Single-Family Rental Boom to Take Toll on Neighborhoods?

home-for-rentMany former home owners displaced by foreclosure are being left with no other option but to rent. They’re increasingly turning to renting single-family homes, which is the fastest growing segment of the rental market from 2005 to 2010, according to Fannie Mae research.

Three million former home owners from the foreclosure crisis will likely rent single-family homes between 2010 and 2015, according to estimates by John Burns Real Estate Consulting.

"In the next five to 10 years, you’ll see tens of billions, if not hundreds of billions, of dollars of private equity" pouring into the single-family rental business, Justin Chang, principal of investment firm Colony Capital, told USA Today.

But some home owners are concerned about what the surge in renters will bring to their neighborhoods. Some home owners say that renters don’t tend to take care of the yards or home maintenance as well as home owners, they have more parked cars lining the streets, and they are more disconnected from their neighborhoods. Some home owners fear that more rentals coming into their neighborhoods will hurt home values too.

They may have reason for their concern: A study completed 10 years ago showed that a 10 percent increase in a neighborhood’s home ownership rate led to about a 3.6 percent increase to home values, according to a study by Edward Coulson, a Penn State University economist. Coulson’s preliminary data on newer research suggests that an increase in rentals to a neighborhood may slightly decrease home values.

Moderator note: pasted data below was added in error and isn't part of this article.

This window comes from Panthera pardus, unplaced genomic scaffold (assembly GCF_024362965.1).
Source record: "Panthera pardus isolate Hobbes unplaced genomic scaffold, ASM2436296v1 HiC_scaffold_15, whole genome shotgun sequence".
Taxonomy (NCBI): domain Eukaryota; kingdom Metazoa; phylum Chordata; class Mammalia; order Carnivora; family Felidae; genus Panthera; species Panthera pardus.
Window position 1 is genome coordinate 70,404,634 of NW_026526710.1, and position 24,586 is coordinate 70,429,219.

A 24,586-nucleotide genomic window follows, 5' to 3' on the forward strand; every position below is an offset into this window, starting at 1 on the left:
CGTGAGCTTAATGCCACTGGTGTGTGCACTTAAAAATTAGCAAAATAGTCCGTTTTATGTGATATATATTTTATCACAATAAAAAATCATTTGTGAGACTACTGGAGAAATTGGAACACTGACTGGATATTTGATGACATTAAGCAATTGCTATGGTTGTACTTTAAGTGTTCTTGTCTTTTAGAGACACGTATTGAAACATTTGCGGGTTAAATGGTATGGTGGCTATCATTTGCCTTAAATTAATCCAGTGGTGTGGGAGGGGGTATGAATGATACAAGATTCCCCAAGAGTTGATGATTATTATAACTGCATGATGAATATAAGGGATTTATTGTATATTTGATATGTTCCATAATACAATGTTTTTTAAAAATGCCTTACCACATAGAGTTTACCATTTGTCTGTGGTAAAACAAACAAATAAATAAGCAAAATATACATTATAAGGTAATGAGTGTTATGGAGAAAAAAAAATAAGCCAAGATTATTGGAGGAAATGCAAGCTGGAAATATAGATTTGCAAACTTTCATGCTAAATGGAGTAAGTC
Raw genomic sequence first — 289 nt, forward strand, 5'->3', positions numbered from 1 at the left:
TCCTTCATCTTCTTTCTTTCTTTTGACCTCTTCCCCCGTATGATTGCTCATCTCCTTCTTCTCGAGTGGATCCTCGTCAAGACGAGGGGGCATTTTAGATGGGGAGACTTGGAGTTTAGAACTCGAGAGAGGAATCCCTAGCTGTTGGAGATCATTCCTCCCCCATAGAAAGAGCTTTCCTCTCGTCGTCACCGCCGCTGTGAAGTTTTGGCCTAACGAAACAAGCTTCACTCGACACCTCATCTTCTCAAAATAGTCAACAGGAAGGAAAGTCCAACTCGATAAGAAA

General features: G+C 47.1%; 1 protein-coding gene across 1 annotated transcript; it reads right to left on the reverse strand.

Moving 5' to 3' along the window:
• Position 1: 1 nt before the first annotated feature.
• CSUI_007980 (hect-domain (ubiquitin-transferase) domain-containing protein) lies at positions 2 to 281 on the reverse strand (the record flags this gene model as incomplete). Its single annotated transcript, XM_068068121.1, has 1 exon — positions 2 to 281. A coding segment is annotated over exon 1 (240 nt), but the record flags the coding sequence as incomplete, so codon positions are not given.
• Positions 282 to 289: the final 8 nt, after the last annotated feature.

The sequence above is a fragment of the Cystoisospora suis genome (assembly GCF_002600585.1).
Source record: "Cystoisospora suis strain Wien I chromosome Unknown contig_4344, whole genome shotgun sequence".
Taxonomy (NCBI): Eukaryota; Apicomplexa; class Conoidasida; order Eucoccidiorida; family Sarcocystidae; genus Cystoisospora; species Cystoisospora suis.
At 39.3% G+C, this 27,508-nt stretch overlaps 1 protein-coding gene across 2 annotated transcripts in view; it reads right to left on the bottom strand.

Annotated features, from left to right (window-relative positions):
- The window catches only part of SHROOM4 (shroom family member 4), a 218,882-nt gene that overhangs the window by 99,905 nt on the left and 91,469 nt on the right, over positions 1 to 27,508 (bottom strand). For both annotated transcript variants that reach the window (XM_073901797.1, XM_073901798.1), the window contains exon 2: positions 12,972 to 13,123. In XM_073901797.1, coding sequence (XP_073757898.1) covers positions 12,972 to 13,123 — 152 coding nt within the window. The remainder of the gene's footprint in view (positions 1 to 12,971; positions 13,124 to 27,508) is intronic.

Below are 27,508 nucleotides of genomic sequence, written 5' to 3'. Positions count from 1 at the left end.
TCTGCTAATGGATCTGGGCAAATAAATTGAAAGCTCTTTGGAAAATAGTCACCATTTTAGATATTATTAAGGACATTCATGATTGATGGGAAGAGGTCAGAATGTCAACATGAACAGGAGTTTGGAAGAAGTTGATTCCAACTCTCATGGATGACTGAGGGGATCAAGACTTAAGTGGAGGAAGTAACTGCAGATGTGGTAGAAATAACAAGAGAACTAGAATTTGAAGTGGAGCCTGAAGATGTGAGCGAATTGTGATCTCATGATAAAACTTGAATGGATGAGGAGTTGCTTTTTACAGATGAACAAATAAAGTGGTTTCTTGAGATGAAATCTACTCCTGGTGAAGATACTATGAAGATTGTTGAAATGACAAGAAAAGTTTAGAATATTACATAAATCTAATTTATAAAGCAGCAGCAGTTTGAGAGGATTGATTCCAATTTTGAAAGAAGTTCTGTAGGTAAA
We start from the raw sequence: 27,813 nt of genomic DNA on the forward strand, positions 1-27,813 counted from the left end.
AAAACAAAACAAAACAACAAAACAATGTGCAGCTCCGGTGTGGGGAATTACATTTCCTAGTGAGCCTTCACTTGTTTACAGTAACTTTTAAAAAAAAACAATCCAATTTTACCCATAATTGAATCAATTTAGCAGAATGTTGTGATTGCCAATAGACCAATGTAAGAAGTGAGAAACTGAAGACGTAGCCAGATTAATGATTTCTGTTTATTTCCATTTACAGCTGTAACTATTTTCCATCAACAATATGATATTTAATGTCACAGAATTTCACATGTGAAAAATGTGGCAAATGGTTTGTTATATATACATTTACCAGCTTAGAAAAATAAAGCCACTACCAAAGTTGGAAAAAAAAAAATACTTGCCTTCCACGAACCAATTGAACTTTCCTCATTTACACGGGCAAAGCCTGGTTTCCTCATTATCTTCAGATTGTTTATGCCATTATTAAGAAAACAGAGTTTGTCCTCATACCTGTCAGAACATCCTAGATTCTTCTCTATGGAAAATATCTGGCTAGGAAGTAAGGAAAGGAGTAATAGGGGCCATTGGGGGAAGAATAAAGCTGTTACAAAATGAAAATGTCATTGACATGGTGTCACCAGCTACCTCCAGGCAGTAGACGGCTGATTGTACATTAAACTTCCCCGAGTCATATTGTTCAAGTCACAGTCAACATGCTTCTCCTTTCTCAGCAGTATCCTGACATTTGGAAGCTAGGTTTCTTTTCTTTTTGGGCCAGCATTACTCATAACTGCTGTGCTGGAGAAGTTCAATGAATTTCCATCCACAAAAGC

Some cities have taken steps to limit the number of the rentals. West St. Paul, Minn., and some other Minnesota communities, for example, have adopted laws to limit single-family home rentals to 10 percent of homes on a neighborhood block.

However, some critics argue that investor-owned rentals could help give some neighborhoods a much-needed lift. Some renters may do a better job at upkeeping homes than a distressed home owner, let alone a home that just sits vacant, they argue.

Source: “Home Rentals: The New American Dream?” USA Today

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